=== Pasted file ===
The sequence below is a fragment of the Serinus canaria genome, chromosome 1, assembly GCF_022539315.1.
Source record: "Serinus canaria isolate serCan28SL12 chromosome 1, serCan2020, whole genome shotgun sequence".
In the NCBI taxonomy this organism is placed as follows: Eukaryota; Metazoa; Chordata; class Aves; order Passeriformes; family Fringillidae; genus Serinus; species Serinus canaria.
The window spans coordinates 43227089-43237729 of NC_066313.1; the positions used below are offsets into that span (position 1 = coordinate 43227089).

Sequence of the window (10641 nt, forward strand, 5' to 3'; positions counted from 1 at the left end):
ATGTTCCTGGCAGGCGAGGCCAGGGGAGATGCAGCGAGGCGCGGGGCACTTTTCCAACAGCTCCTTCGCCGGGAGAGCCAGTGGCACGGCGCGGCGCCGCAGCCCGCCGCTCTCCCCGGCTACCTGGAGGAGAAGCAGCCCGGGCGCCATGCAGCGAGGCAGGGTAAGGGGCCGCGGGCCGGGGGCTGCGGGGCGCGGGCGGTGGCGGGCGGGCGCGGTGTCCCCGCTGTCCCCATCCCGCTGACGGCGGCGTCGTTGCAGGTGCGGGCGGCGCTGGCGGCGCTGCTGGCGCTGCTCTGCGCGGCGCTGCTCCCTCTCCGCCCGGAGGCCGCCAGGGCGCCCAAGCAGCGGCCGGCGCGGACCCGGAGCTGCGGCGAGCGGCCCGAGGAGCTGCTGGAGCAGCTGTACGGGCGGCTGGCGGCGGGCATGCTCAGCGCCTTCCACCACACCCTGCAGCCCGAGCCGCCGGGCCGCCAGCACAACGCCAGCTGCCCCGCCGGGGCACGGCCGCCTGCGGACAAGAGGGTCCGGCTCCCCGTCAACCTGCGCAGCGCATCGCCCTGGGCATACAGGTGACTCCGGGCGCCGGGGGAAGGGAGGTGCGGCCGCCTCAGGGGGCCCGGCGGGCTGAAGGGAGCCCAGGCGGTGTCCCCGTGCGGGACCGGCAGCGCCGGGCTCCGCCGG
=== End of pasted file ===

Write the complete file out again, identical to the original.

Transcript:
The sequence below is a fragment of the Serinus canaria genome, chromosome 1, assembly GCF_022539315.1.
Source record: "Serinus canaria isolate serCan28SL12 chromosome 1, serCan2020, whole genome shotgun sequence".
In the NCBI taxonomy this organism is placed as follows: Eukaryota; Metazoa; Chordata; class Aves; order Passeriformes; family Fringillidae; genus Serinus; species Serinus canaria.
The window spans coordinates 43227089-43237729 of NC_066313.1; the positions used below are offsets into that span (position 1 = coordinate 43227089).

Sequence of the window (10641 nt, forward strand, 5' to 3'; positions counted from 1 at the left end):
ATGTTCCTGGCAGGCGAGGCCAGGGGAGATGCAGCGAGGCGCGGGGCACTTTTCCAACAGCTCCTTCGCCGGGAGAGCCAGTGGCACGGCGCGGCGCCGCAGCCCGCCGCTCTCCCCGGCTACCTGGAGGAGAAGCAGCCCGGGCGCCATGCAGCGAGGCAGGGTAAGGGGCCGCGGGCCGGGGGCTGCGGGGCGCGGGCGGTGGCGGGCGGGCGCGGTGTCCCCGCTGTCCCCATCCCGCTGACGGCGGCGTCGTTGCAGGTGCGGGCGGCGCTGGCGGCGCTGCTGGCGCTGCTCTGCGCGGCGCTGCTCCCTCTCCGCCCGGAGGCCGCCAGGGCGCCCAAGCAGCGGCCGGCGCGGACCCGGAGCTGCGGCGAGCGGCCCGAGGAGCTGCTGGAGCAGCTGTACGGGCGGCTGGCGGCGGGCATGCTCAGCGCCTTCCACCACACCCTGCAGCCCGAGCCGCCGGGCCGCCAGCACAACGCCAGCTGCCCCGCCGGGGCACGGCCGCCTGCGGACAAGAGGGTCCGGCTCCCCGTCAACCTGCGCAGCGCATCGCCCTGGGCATACAGGTGACTCCGGGCGCCGGGGGAAGGGAGGTGCGGCCGCCTCAGGGGGCCCGGCGGGCTGAAGGGAGCCCAGGCGGTGTCCCCGTGCGGGACCGGCAGCGCCGGGCTCCGCCGG